Health & Wellness

Experts offer advice to those with entomophobia – or fear of insects – as cicada emergence begins

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The cicada emergence has begun in the Chicago area and the beady eyes and constant buzzing could prove too much for some people.

“The technical term is entomophobia, that is a phobia of insects,” said Dr. Avelina Padin, a licensed clinical psychologist at RUSH University Medical Center.

“Our brains are hardwired to be nervous about potentially potential threats, right, and that includes some insects. Thankfully, cicadas are harmless to humans. So when something transitions from being just your regular fear to a phobia, it's when that fear is starting to interfere with your life,” Padin said.

Padin recommended a few strategies to try if your fear factor is rising with the cicada emergence:

Paced Breathing

Paced breathing is “counting to four with your inhale and four with your exhale. This sounds very simple, but it sends a message to your brain that there's no threat. And in return, your brain will turn off that anxiety response and help you calm down,” Padin said.

Pay Attention to Your Inner Voice

“When we're nervous or anxious, we tend to overestimate how threatening something is, so we might be saying to ourselves, ‘Oh, it's gonna bite me. It's gonna sting me. So we want to check the facts. On that thinking, remind yourself, these are harmless,” Padin said.

Exposure Therapy

“The good news is there really are some excellent treatments for phobias that you can get professional assistance with,” Padin said. “We have something called exposure therapy. It works very quickly in just a few sessions. And that effect is long lasting, so it works really well."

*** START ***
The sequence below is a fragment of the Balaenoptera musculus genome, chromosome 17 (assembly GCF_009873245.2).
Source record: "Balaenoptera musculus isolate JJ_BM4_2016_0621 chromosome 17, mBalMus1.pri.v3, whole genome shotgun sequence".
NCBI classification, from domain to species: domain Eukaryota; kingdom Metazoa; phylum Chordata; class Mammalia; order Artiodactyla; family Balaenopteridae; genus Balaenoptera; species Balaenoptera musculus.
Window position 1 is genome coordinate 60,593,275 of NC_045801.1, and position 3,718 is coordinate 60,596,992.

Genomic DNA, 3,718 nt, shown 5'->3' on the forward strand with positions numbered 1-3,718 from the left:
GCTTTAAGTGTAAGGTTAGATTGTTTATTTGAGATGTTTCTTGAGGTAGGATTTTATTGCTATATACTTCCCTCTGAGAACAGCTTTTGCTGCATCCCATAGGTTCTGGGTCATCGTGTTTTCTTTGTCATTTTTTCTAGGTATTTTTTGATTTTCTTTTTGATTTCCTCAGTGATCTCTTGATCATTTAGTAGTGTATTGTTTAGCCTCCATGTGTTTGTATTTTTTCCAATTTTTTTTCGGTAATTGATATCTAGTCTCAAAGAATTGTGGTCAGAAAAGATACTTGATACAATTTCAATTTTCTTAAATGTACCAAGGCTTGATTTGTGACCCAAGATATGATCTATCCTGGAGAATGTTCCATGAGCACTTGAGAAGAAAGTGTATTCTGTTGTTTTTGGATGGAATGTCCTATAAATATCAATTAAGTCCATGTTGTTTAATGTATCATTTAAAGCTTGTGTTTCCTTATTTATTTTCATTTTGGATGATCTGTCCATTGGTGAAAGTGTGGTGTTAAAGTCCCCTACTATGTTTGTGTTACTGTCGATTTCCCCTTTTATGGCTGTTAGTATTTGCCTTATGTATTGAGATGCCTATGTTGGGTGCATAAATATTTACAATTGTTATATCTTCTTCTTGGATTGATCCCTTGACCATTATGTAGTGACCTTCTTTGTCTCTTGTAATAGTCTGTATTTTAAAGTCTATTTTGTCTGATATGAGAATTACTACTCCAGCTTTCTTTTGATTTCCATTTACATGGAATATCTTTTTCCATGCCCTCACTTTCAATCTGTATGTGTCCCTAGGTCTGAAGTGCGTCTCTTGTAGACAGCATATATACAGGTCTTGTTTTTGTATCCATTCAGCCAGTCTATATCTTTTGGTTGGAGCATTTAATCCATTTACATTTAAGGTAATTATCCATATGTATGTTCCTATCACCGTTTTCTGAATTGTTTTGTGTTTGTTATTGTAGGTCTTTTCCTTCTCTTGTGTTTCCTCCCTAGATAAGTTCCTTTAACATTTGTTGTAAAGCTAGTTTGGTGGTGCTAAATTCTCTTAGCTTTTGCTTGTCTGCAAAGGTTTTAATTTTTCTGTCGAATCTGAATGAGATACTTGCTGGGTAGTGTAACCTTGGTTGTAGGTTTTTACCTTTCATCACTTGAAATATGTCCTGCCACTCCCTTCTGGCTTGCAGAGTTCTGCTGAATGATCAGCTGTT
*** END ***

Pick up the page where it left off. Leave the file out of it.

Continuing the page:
As the name implies, exposure therapy is a type of cognitive behavioral therapy where a mental health expert creates a safe environment for you to confront your fear.

“The counselor would help you to do that at a pace that feels comfortable for you. So they meet you where you're at. It's not like they just throw you in the mix with the cicadas. You would start somewhere you feel comfortable and work your way up to that,” Padin said.

At the Morton Arboretum, Stephanie Adams is a plant heath care leader, who admits she used to be afraid of bugs, including cicadas.

“I kind of take the approach of, I know they do no harm. They're not going to harm or hurt me even, you know, in the long run or the short term. There's absolutely no harm at all,” Adams said.

Not only are they harmless, the broods will actually benefit the ecosystem.

“While they're underground, they're tilling up the soil and aerating the soil. And then once they die, they do decompose and they add minerals and nutrients back into the soil,” Adams said.

If you someone you love is afraid of the cicadas, Padin said it’s essential you don’t dismiss their fears, but encourage them to be brave, especially if they’re kids.

“So you can let your kids know it's normal and okay to be afraid of bugs and then you can support them in being brave, right? So you don't want your kiddos to rearrange their whole summer around this,” Padin said.

“You don't want them hanging out in the house and refusing to come out and live their lives. You want to encourage them to be brave. And if they can see that you can tolerate their anxiety, that goes a long way in helping them to manage and tolerate their own anxiety,” Padin said.

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